Pin 1 is preferably assembled by pushing drive pin 43 into pin hole 37 of nose 31, and sliding nose 31 onto the end of core shaft 57 by causing the hat end to pass through the central bore 33 of nose 31. The nose end of core shaft 57 and the central bore 33 are preferably shaped to mate with each other in a manner that prevents the nose end of core shaft 57 from pulling through nose 31. Although core shaft retaining pin 45 will eventually be used to pin nose 31 to shaft 57 in a manner that prevents relative movement between the nose 31 and shaft 57, inserting the pin is done at the end of the assembly process. Core shaft 57 is also caused to pass through the shaft cutout 49 of lock ring 47, either after shaft 57 is passed through bore 33 of nose 31 or while shaft 57 is passed through bore 33 of nose 31. After the nose 31 and lock ring 47 are in place, body pin 5 with pivot pin 23 in hole 17 is positioned on shaft 57 such that pivot pin 23 passes through pivot pin hole 51 of lock ring 47, and into pivot pin groove 39, while drive pin 43 of nose 31 passes through drive pin slot 53 of lock ring 47 and into drive pin groove 15 of body pin 5. With shaft 57 passing through bore 13 of body pin 5, hat 67 having a threaded shaft receiving portion 69 is threaded onto the hat end 63 of shaft 57, at which point holes 71 and 65 are drilled into the hat 67 and the shaft 57, and the hat retention pin 75 is driven into them to prevent disassembly. Spring clip 91 is coupled to clip coupling surface 85 of handle 79 such that actuator 97 passes through slot access slot 83. The lanyard washer 105 is positioned on body pin 5 with lanyard pin 27 in lanyard washer pin hole 21. The handle assembly is then screwed onto the threaded handle coupling segment 11 of the body pin 5 with paddles 73 of hat 67 position in paddle slot 99 of actuator 97. Once screwed onto the body pin 5, holes 19 and 84 are drilled and handle 79 pinned onto body pin 5 to prevent disassembly. At this point, rotation of spring clip 91 on handle 79 causes actuator 97 to rotate with handle 79. This in turn causes rotation of core shaft 57 which will ultimately (once assembly is complete) result in rotation of nose 31 and movement of lock ring 47. At this stage spring clip 91 is rotated to the “locked position” such that spring clip pin hole 88 is positioned on spring clip pin 103, the nose 31 and body pin 5 are rotated so that the lock ring 47 projects outward to the maximum extent possible, and holes 41 and 61 are drilled, and nose 31 pinned to shaft 57 to ensure that shaft 57 and nose 31 are fixed relative to each other. At this point, assembly of pin 1 is essentially complete.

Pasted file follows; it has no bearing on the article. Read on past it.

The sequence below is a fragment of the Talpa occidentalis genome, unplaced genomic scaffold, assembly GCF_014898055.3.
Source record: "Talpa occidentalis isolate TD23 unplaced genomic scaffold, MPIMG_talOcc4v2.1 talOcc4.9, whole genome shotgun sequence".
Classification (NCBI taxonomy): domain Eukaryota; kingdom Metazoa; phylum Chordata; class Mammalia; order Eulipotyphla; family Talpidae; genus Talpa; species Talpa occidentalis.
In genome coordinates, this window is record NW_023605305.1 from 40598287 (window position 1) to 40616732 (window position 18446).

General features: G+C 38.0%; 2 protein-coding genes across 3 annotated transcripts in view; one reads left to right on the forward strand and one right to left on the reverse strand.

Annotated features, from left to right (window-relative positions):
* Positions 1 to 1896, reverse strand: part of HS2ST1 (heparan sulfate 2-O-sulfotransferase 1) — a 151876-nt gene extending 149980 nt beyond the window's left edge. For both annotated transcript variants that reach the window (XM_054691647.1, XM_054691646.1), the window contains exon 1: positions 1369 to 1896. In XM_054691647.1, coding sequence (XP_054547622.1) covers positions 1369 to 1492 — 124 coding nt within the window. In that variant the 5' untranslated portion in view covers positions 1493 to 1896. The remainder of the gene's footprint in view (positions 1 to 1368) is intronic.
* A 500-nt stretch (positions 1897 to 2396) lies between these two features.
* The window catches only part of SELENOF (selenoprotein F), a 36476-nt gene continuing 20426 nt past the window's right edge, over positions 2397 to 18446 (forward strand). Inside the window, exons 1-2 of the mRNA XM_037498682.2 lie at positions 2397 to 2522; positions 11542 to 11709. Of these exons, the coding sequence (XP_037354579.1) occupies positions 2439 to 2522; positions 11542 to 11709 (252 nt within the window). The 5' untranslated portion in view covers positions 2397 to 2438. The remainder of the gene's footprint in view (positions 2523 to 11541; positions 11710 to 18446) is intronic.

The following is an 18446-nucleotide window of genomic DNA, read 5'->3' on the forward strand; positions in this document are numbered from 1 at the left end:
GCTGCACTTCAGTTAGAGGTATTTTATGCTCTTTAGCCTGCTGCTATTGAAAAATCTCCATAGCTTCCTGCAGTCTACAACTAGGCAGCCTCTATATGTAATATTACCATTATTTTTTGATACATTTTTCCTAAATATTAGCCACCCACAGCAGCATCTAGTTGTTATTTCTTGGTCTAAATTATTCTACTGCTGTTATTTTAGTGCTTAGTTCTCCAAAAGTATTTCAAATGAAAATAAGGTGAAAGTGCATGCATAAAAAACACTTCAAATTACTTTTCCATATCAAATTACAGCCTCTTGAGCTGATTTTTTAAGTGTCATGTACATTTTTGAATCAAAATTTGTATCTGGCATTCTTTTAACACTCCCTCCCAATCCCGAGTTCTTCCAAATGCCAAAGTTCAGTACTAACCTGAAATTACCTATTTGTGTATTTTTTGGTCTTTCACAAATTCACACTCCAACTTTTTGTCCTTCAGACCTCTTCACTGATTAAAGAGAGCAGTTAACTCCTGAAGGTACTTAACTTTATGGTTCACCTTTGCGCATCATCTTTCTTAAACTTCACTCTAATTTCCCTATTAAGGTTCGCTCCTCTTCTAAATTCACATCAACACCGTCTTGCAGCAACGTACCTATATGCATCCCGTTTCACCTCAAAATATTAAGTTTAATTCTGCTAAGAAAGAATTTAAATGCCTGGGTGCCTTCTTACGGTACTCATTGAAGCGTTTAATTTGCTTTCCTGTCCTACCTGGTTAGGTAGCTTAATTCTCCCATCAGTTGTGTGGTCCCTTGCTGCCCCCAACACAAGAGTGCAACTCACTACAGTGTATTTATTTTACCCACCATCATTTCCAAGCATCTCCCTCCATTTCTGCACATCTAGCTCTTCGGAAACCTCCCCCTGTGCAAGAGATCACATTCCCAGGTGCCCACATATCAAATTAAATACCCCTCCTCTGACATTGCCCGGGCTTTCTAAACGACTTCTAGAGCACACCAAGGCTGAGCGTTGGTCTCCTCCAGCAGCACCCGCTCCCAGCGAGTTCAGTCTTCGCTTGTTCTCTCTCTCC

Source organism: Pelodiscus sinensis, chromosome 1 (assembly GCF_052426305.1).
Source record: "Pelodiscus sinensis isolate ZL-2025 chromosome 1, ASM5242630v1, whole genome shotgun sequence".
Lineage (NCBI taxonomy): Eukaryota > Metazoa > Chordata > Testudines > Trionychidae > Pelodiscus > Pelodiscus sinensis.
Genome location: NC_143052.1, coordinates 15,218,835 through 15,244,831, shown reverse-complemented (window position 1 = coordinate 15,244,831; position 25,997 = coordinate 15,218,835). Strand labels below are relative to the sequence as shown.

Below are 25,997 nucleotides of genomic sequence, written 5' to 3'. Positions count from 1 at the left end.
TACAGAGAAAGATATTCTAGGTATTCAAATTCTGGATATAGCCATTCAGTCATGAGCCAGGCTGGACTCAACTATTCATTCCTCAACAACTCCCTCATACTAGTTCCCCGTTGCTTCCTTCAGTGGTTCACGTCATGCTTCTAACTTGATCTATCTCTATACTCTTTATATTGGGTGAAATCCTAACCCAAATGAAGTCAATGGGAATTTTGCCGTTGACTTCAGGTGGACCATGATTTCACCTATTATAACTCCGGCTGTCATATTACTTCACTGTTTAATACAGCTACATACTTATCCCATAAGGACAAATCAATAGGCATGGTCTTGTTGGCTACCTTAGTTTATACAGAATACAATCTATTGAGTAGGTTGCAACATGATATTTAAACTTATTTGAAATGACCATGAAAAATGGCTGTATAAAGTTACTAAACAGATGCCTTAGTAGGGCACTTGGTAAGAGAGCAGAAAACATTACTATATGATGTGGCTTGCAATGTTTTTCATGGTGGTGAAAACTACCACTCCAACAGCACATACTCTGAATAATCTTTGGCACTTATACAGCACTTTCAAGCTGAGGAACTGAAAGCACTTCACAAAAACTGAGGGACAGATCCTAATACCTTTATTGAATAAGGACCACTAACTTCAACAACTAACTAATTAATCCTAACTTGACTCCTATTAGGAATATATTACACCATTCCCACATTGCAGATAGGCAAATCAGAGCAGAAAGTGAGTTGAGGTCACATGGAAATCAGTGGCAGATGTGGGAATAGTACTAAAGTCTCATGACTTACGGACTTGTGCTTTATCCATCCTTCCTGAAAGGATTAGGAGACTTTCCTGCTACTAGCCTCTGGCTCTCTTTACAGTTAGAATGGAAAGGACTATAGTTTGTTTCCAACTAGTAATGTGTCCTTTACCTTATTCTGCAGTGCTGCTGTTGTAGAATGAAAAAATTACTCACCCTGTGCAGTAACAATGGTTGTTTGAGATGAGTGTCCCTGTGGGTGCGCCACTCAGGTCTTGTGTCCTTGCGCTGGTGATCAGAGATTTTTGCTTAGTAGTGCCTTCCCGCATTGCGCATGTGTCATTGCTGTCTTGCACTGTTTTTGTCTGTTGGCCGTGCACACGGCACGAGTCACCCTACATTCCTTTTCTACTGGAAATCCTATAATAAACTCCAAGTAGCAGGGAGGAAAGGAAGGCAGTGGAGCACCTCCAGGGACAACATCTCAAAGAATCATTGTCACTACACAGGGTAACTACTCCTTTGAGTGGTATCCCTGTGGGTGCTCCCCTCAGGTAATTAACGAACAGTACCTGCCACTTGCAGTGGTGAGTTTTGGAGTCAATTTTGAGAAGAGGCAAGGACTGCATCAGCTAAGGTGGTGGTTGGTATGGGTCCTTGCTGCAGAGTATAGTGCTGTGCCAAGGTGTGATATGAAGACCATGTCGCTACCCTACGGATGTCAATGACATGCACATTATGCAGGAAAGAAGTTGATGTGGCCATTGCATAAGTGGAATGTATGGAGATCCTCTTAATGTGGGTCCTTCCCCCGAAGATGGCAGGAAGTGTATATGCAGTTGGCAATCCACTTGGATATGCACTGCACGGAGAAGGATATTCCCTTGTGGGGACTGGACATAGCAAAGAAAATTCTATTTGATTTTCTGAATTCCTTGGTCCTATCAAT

Once assembled, lock ring 47 can be moved from a “locked” eccentric position to an “unlocked” concentric position by pushing flex handle 95 of spring clip 91 such that it lifts off of pin 103 and causes spring clip 91 to rotate around handle 79. This is illustrated in